At this point we met Rod 'the Beaver' D'Ayala, renowned for his expertise in controlling and modifying water flow in such habitats. He explained how they had introduced numerous dams and bank reinforcements along the Lye Brook, which controlled the flow, creating slower moving areas that reduced erosion of the banks, in particular at times of high flow, and critically raising water level, rewetting the fen. Dams were made of logs and sods of vegetation, while bank shuttering comprised woven twigs and thin branches, all recovered from the site.

We then walked out of the main site through a wooded area, still beside the Lye, then out onto a rough meadow, land owned by the Churchill Hospital. What immediately stood out were numerous large mounds of rocks, branches and earth. Judy explained that these had been put in as refugia for a colony of mainly slow worms, but some grass snakes and common lizards, that had been translocated here from another site that had been redeveloped. There was some doubt that introducing some 500 extra slow worms had overloaded the already stable population.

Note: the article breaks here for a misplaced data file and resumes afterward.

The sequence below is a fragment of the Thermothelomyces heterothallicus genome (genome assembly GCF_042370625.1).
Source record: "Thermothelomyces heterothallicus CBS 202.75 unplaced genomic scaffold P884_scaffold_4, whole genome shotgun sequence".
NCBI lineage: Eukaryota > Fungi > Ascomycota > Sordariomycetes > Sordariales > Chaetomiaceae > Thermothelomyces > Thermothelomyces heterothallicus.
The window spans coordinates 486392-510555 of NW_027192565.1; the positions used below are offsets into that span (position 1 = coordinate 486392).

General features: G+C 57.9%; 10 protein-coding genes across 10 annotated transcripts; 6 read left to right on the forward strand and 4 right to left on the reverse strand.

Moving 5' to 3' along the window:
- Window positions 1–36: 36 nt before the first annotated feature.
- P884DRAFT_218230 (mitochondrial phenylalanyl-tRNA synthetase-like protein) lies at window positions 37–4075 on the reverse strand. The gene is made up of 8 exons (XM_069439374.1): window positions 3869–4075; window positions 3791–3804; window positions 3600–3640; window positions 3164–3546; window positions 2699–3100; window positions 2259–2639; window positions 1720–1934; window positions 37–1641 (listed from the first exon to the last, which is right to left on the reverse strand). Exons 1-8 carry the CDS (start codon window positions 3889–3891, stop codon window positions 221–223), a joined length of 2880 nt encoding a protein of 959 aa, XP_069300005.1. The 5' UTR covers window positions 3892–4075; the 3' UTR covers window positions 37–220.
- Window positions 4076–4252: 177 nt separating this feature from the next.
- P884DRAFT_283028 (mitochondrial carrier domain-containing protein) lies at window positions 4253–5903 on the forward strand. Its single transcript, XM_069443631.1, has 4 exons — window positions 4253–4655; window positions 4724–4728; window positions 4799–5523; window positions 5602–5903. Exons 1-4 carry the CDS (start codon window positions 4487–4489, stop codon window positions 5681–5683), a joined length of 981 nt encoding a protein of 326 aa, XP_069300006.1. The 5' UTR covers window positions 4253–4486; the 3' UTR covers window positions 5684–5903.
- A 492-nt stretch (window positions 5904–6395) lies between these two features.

In summary, the problems that face the Lye Valley Reserve mostly resulting in the drying out of the fen included:

  • Flash flooding from storm road run off drains, which produced fen peat bank erosion. As well as the damming and bank reinforcement already mentioned there is a plan to install a limestone leaky bund across the brook at the valley head to stop flash flooding and recreate natural shallow stream.
  • Trees shading and sucking water from fen, which are being progressively removed from the spring-line.
  • Reduced flow of the springs due to catchment loss and climate change.
  • Water pollution of springs possibly from leaky sewers in nearby housing.
  • Habitat isolation – the site being too small to support species populations.
  • Plant thugs. There is a continual battle to hold back and remove dominant plant species that threaten to overrun sensitive areas, including field horsetail, marsh thistle, Japanese knotweed and pendulous sedge.
    Future projects and plans include:
  • Building more small natural log dams in the brook.
  • Continuing restoration of eroded fen along the banks of the brook.
  • Creating more small shallow warm pools for fen invertebrates.
  • Extending the boardwalk and fen restoration.
  • Reducing isolation by restoring pockets of fen between two SSSIs (north and south fen).
  • Improving footpath access down from Peat Moors and top path, Churchill side.

Finally we retraced our steps to the Slade entrance and a rather sodden group departed having given sincere thanks to Judy for an interesting and stimulating visit that had given us considerable insight into the management and restoration of the site, not the least the problems and issues being continually faced.

Much more detail is available on the Friends Group website at

Report: Graham Bateman (heavily based on notes provided by Judy Webb)

Sally Ainslie, Sally Gillard, Margaret Abel, David Guyoncourt, John Killick, Julian Annells, Jackie Hudson, Michael Booth, Graham Bateman